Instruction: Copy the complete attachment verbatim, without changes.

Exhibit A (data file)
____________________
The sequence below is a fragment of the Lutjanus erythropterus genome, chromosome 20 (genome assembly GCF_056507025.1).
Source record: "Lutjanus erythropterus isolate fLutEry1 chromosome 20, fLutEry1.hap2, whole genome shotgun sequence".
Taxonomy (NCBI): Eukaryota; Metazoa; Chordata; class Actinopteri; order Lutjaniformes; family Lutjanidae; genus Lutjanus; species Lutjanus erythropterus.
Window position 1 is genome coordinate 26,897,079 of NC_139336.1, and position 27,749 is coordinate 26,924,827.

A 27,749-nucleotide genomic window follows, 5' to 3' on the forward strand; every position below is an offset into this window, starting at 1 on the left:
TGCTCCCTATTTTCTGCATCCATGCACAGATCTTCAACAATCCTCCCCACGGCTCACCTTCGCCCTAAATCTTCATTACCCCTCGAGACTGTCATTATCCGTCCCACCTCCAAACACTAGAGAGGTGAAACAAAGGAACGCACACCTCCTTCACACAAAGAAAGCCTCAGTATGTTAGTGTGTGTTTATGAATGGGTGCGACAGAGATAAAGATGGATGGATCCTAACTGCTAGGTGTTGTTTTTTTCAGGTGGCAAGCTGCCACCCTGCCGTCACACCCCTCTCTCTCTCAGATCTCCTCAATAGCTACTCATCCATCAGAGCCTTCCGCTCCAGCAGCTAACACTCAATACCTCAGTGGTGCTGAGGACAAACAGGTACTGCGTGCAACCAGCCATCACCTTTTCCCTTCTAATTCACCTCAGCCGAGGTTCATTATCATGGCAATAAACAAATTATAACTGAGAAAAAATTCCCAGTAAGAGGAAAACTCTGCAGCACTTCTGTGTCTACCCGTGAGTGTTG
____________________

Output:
The sequence below is a fragment of the Lutjanus erythropterus genome, chromosome 20 (genome assembly GCF_056507025.1).
Source record: "Lutjanus erythropterus isolate fLutEry1 chromosome 20, fLutEry1.hap2, whole genome shotgun sequence".
Taxonomy (NCBI): Eukaryota; Metazoa; Chordata; class Actinopteri; order Lutjaniformes; family Lutjanidae; genus Lutjanus; species Lutjanus erythropterus.
Window position 1 is genome coordinate 26,897,079 of NC_139336.1, and position 27,749 is coordinate 26,924,827.

A 27,749-nucleotide genomic window follows, 5' to 3' on the forward strand; every position below is an offset into this window, starting at 1 on the left:
TGCTCCCTATTTTCTGCATCCATGCACAGATCTTCAACAATCCTCCCCACGGCTCACCTTCGCCCTAAATCTTCATTACCCCTCGAGACTGTCATTATCCGTCCCACCTCCAAACACTAGAGAGGTGAAACAAAGGAACGCACACCTCCTTCACACAAAGAAAGCCTCAGTATGTTAGTGTGTGTTTATGAATGGGTGCGACAGAGATAAAGATGGATGGATCCTAACTGCTAGGTGTTGTTTTTTTCAGGTGGCAAGCTGCCACCCTGCCGTCACACCCCTCTCTCTCTCAGATCTCCTCAATAGCTACTCATCCATCAGAGCCTTCCGCTCCAGCAGCTAACACTCAATACCTCAGTGGTGCTGAGGACAAACAGGTACTGCGTGCAACCAGCCATCACCTTTTCCCTTCTAATTCACCTCAGCCGAGGTTCATTATCATGGCAATAAACAAATTATAACTGAGAAAAAATTCCCAGTAAGAGGAAAACTCTGCAGCACTTCTGTGTCTACCCGTGAGTGTTG